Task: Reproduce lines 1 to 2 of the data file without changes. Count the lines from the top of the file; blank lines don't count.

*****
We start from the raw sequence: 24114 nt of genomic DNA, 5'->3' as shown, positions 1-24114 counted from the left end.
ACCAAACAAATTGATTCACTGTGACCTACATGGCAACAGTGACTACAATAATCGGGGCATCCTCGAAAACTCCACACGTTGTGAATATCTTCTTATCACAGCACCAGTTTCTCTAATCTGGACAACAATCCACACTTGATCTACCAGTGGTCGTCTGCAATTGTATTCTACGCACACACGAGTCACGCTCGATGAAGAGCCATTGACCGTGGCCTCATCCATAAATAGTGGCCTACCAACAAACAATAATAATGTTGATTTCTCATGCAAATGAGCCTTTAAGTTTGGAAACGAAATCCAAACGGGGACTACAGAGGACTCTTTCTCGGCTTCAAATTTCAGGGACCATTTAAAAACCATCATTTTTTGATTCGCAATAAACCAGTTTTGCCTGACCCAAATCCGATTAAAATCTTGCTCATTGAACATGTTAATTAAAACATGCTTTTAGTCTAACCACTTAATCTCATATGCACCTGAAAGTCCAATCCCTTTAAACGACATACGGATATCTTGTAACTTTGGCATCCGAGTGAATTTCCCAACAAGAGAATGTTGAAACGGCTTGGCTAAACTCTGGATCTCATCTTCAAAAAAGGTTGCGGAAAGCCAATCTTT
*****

We start from the raw sequence: 24114 nt of genomic DNA, 5'->3' as shown, positions 1-24114 counted from the left end.
ACCAAACAAATTGATTCACTGTGACCTACATGGCAACAGTGACTACAATAATCGGGGCATCCTCGAAAACTCCACACGTTGTGAATATCTTCTTATCACAGCACCAGTTTCTCTAATCTGGACAACAATCCACACTTGATCTACCAGTGGTCGTCTGCAATTGTATTCTACGCACACACGAGTCACGCTCGATGAAGAGCCATTGACCGTGGCCTCATCCATAAATAGTGGCCTACCAACAAACAATAATAATGTTGATTTCTCATGCAAATGAGCCTTTAAGTTTGGAAACGAAATCCAAACGGGGACTACAGAGGACTCTTTCTCGGCTTCAAATTTCAGGGACCATTTAAAAACCATCATTTTTTGATTCGCAATAAACCAGTTTTGCCTGACCCAAATCCGATTAAAATCTTGCTCATTGAACATGTTAATTAAAACATGCTTTTAGTCTAACCACTTAATCTCATATGCACCTGAAAGTCCAATCCCTTTAAACGACATACGGATATCTTGTAACTTTGGCATCCGAGTGAATTTCCCAACAAGAGAATGTTGAAACGGCTTGGCTAAACTCTGGATCTCATCTTCAAAAAAGGTTGCGGAAAGCCAATCTTT